GitHub Archive Star

Open-source developers all over the world are working on millions of projects: writing code & documentation, fixing & submitting bugs, and so forth. GitHub Archive is a project to record the public GitHub timeline, archive it, and make it easily accessible for further analysis.

GitHub provides 20+ event types, which range from new commits and fork events, to opening new tickets, commenting, and adding members to a project. These events are aggregated into hourly archives, which you can access with any HTTP client:

Query Command
Activity for 1/1/2015 @ 3PM UTC wget
Activity for 1/1/2015 wget{0..23}.json.gz
Activity for all of January 2015 wget{01..30}-{0..23}.json.gz

Each archive contains JSON encoded events as reported by the GitHub API. You can download the raw data and apply own processing to it - e.g. write a custom aggregation script, import it into a database, and so on! An example Ruby script to download and iterate over a single archive:

  • Activity archives are available starting 2/12/2011.
  • Activity archives for dates between 2/12/2011-12/31/2014 was recorded from the (now deprecated) Timeline API.
  • Activity archives for dates starting 1/1/2015 is recorded from the Events API.

For the curious, check out The Changelog episode #144 for an in-depth interview about the history of GitHub Archive, integration with BigQuery, where the project is heading, and more.

Analyzing event data with BigQuery

The entire GitHub Archive is also available as a public dataset on Google BigQuery: the dataset is automatically updated every hour and enables you to run arbitrary SQL-like queries over the entire dataset in seconds. To get started:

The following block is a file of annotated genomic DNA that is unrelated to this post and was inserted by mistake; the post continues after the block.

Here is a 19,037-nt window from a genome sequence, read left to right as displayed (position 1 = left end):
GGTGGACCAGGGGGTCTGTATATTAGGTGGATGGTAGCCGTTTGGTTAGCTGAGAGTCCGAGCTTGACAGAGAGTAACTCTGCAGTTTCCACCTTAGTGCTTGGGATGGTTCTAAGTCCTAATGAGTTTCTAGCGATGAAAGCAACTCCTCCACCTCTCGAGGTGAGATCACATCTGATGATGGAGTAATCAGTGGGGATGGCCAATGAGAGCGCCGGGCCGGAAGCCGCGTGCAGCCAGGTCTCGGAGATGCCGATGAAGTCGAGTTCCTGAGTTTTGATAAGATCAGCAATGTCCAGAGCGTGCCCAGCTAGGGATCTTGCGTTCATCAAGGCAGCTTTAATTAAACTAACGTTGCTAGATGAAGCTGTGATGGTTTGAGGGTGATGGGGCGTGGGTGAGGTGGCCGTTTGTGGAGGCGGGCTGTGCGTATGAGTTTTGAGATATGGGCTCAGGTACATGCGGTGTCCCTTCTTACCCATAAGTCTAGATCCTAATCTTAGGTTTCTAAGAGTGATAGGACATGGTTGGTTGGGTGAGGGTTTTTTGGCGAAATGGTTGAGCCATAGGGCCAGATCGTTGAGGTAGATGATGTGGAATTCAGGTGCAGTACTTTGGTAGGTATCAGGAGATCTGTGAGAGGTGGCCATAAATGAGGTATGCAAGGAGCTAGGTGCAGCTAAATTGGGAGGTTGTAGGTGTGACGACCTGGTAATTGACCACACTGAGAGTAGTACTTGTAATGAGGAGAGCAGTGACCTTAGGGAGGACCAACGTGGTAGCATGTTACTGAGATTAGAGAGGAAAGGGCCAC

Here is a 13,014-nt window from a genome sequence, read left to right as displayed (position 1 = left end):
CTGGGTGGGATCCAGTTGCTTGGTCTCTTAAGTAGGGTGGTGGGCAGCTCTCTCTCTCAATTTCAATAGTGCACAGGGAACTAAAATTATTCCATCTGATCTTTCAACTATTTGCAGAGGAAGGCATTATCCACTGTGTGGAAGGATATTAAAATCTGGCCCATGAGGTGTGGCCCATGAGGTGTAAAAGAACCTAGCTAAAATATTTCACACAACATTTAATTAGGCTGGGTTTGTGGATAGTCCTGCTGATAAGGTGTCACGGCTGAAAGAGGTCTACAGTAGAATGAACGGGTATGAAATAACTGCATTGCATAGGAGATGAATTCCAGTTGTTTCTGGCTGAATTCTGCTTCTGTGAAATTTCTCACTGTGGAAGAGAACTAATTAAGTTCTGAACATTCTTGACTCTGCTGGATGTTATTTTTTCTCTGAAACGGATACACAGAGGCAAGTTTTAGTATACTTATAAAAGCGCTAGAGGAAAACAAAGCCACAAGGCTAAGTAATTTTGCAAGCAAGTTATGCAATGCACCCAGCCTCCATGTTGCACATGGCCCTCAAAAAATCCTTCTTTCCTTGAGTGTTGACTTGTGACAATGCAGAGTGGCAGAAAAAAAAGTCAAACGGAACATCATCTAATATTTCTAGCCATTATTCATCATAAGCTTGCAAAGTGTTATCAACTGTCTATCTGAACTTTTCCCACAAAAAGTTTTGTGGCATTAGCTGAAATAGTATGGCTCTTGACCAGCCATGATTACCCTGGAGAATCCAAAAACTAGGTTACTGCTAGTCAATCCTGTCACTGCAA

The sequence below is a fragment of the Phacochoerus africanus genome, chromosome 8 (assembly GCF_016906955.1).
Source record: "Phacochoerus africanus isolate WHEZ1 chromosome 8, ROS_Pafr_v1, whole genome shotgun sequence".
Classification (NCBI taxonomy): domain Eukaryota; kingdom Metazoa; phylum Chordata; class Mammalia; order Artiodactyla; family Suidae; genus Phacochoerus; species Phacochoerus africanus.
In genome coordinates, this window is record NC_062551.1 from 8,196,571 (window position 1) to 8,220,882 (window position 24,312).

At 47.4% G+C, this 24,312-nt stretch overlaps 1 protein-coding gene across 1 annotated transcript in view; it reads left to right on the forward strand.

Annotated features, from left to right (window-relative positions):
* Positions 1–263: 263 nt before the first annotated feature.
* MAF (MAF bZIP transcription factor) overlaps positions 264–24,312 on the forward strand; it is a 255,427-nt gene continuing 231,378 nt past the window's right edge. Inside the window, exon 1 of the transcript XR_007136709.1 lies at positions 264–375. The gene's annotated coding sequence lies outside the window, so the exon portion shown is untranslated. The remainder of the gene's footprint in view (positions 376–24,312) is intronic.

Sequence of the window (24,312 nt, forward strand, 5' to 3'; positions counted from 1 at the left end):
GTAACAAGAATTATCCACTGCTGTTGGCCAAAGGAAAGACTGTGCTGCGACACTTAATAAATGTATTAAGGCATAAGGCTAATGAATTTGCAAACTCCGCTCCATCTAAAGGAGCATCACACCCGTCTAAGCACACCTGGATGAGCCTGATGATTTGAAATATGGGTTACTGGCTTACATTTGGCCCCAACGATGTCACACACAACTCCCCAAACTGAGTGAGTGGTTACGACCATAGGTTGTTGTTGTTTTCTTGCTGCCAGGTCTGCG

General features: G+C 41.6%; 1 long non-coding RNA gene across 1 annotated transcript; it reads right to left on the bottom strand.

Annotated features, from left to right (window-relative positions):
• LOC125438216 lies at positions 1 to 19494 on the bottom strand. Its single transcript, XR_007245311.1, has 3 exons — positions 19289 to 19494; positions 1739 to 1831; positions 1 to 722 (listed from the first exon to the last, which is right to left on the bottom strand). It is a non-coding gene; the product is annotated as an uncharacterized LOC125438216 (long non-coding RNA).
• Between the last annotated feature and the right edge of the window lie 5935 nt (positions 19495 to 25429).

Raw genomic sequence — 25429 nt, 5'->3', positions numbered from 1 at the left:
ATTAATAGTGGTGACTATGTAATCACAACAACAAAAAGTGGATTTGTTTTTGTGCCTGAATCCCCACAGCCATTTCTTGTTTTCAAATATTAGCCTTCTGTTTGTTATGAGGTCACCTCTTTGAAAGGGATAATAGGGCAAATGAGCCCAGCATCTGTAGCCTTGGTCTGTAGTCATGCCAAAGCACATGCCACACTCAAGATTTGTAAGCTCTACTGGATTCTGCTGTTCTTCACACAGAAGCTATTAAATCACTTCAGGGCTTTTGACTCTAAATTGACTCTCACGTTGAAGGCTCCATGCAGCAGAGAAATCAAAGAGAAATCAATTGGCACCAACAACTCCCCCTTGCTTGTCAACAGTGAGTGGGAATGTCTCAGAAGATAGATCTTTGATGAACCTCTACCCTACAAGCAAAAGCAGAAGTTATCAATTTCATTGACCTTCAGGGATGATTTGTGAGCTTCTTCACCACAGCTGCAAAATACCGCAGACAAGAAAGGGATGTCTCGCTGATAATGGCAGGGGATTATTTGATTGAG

1. If you don't already have a Google project...
  2. Open public dataset:
  3. Execute your first query...

For convenience, note that there are multiple tables that you can use for your analysis:

  1. year dataset: 2011, 2012, 2013, 2014, and 2015 tables contain all activities for each respective year.
  2. month dataset: contains activity for each respective month - e.g. 201501.
  3. day dataset: contains activity for each day - e.g. 20150101.

The schema of above datasets contains distinct columns for common activity fields (see same response format), a "payload" string field which contains the JSON encoded activity description, and "other" string field containing all other fields.

  • The content of the "payload" field is different for each event type and may be updated by GitHub at any point, hence it is kept as a serialized JSON string value in BigQuery. Use the provided JSON functions (e.g. see query example above with JSON_EXTRACT()) to extract and access data in this field.
  • The content of the "other" field is a JSON string which contains all other data provided but GitHub that does not match the predefined BigQuery schema - e.g. if GitHub adds a new field, it will show up in "other" until and unless the schema is extended to support it.

Note that you get 1 TB of data processed per month free of charge. In order to make best use of it, you can restrict your queries to relevant time ranges to minimize the amount of scanned data. To scan multiple tables at once, you can use table wildcards:

Daily reports

Changelog Nightly is the new and improved version of the daily email reports powered by the Github Archive data. These reports ship each day at 10pm CT and unearth the hottest new repos on GitHub. Alternatively, if you want something curated and less frequent, subscribe to Changelog Weekly.

Research, visualizations, talks...

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